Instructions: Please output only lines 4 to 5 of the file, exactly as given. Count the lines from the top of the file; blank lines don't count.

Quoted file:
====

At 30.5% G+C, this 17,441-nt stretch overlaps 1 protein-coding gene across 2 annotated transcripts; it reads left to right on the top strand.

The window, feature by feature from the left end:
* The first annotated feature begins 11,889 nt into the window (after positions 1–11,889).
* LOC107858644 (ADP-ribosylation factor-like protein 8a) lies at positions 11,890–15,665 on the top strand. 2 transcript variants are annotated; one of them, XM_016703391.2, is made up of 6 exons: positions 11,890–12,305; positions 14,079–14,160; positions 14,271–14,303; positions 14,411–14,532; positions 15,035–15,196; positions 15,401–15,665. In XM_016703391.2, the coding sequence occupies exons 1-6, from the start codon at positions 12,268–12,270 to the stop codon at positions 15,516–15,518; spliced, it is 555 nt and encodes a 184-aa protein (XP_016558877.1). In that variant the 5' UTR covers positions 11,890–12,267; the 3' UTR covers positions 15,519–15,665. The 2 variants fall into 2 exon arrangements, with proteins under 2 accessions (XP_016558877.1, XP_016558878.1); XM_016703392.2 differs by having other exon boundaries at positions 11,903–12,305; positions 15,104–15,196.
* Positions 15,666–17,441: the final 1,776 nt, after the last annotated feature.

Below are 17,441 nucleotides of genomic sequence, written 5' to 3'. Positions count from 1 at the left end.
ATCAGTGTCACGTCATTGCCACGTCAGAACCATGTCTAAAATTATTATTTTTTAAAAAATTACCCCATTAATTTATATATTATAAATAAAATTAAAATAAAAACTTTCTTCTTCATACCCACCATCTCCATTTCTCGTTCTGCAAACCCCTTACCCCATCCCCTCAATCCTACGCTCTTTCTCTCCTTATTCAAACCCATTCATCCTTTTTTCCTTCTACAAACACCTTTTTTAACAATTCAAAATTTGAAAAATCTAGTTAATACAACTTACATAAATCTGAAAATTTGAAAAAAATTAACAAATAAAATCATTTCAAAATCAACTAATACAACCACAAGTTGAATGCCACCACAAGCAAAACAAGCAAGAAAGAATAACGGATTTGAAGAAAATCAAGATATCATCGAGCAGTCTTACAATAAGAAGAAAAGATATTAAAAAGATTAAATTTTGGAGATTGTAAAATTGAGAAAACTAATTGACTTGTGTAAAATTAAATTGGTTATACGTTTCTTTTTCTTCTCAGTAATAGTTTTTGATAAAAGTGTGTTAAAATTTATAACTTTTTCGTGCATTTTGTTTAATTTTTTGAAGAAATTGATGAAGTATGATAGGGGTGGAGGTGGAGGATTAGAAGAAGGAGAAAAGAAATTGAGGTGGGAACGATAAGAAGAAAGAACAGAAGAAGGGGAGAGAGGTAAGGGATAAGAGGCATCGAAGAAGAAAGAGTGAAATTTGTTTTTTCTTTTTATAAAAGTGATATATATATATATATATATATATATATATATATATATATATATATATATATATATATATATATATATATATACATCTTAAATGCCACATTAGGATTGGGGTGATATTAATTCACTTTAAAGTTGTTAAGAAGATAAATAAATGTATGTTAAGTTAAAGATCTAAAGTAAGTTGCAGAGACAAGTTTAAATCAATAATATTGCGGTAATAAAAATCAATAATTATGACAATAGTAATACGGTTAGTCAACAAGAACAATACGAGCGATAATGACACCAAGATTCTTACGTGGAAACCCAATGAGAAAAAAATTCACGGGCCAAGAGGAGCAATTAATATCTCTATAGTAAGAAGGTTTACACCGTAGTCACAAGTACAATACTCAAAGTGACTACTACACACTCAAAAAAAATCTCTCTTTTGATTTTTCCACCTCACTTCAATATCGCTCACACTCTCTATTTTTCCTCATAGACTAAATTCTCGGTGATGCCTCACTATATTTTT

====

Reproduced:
* LOC107858644 (ADP-ribosylation factor-like protein 8a) lies at positions 11,890–15,665 on the top strand. 2 transcript variants are annotated; one of them, XM_016703391.2, is made up of 6 exons: positions 11,890–12,305; positions 14,079–14,160; positions 14,271–14,303; positions 14,411–14,532; positions 15,035–15,196; positions 15,401–15,665. In XM_016703391.2, the coding sequence occupies exons 1-6, from the start codon at positions 12,268–12,270 to the stop codon at positions 15,516–15,518; spliced, it is 555 nt and encodes a 184-aa protein (XP_016558877.1). In that variant the 5' UTR covers positions 11,890–12,267; the 3' UTR covers positions 15,519–15,665. The 2 variants fall into 2 exon arrangements, with proteins under 2 accessions (XP_016558877.1, XP_016558878.1); XM_016703392.2 differs by having other exon boundaries at positions 11,903–12,305; positions 15,104–15,196.
* Positions 15,666–17,441: the final 1,776 nt, after the last annotated feature.